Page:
Nicholas Grimald’s The Archprophet: A Tragedy

Saturday, March 11th, 8pm (duration c. 75 mins)

Christ Church Cathedral, Oxford,

with the kind permission and support of the Dean and Chapter of Christ Church

Admission free: all welcome.  To reserve a seat please email

Nicholas Grimald is remembered as ‘the Judas of the Reformation’, a recanter who betrayed the Oxford Martyrs Latimer, Cranmer and Ridley to their deaths. But he was also a Humanist scholar and translator, a prolific playwright, and an enthusiastic writer and collector of English poetry. His poetry features in Tottel’s Miscellany. Two of Grimald’s plays were printed in Germany and have survived: the scriptural dramas Christus Redivivus (1543) and Archipropheta, Tragoedia (1548), which was written in support of his application for membership of Christ Church, Oxford.

Archipropheta is a tragedy of humankind’s entanglement in sin, and the manifold ways in which the impulses of the flesh obstruct and usurp religious duty. The play combines the Gospel accounts of the life of John the Baptist, and his murder at the hands of Herod the Tetrarch, with the details of Herod’s vexed and incestuous family life recorded in Josephus’s Antiquities of the Jews. From this scriptural and historical material Grimald creates a five-act Senecan tragedy of thwarted love, jealousy and madness at court. The play culminates in John’s death, gruesomely represented onstage as his severed head is presented to the audience on a platter. It uses a classical Chorus, and alludes extensively to Virgil; for modern audiences, its telling of scriptural stories in classical style will be surprisingly different.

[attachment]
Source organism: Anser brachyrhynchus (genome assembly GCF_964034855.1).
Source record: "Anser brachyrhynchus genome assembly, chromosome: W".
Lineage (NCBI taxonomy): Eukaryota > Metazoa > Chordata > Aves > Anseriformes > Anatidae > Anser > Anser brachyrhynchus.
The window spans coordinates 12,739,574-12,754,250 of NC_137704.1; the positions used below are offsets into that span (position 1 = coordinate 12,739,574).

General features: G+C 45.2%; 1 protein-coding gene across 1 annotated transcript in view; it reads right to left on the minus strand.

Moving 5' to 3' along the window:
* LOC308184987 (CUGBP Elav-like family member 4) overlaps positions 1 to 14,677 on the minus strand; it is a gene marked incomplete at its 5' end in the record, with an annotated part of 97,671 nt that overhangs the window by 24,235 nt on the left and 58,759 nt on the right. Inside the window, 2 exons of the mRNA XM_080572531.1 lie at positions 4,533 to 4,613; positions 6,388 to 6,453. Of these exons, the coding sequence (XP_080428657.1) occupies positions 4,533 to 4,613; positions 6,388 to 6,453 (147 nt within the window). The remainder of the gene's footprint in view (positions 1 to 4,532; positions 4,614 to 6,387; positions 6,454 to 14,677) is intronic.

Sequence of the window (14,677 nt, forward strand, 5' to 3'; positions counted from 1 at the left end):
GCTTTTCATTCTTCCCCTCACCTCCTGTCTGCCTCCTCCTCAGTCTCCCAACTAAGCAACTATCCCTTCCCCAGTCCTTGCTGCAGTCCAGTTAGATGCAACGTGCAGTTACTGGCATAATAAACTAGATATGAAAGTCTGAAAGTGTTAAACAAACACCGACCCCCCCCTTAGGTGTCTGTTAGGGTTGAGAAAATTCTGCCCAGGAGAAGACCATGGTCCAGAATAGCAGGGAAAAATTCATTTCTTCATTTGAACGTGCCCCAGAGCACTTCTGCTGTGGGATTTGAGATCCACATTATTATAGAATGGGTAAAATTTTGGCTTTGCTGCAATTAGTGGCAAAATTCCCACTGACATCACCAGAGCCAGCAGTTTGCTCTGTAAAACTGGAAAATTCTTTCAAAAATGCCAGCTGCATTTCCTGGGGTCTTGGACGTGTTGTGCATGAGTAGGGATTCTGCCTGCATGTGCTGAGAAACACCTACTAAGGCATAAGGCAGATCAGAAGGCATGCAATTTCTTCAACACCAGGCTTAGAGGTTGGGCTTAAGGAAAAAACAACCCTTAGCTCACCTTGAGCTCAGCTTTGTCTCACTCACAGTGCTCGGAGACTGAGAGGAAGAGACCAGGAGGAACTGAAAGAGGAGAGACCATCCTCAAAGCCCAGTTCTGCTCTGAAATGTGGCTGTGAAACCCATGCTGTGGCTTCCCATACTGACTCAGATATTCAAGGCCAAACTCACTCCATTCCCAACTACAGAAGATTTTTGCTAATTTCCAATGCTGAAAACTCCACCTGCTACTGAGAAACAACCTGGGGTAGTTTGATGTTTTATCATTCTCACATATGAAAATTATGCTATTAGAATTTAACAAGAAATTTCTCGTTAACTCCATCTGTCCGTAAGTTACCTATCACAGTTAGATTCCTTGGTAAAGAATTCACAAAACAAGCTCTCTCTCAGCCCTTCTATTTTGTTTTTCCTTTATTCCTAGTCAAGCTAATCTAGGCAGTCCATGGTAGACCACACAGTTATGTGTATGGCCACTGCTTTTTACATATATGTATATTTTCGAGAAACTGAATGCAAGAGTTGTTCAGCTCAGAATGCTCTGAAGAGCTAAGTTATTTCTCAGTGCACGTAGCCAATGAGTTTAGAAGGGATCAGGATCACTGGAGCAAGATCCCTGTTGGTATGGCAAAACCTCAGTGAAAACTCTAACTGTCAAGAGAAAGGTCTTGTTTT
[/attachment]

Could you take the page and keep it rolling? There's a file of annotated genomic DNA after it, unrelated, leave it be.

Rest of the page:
This production will cut down Grimald’s script and present it largely in modern English, with a few passages of Grimald’s Latin incorporated.

Presented by players from Atlantic College, as part of the Early Drama at Oxford project,, funded by the Swiss National Science Foundation.


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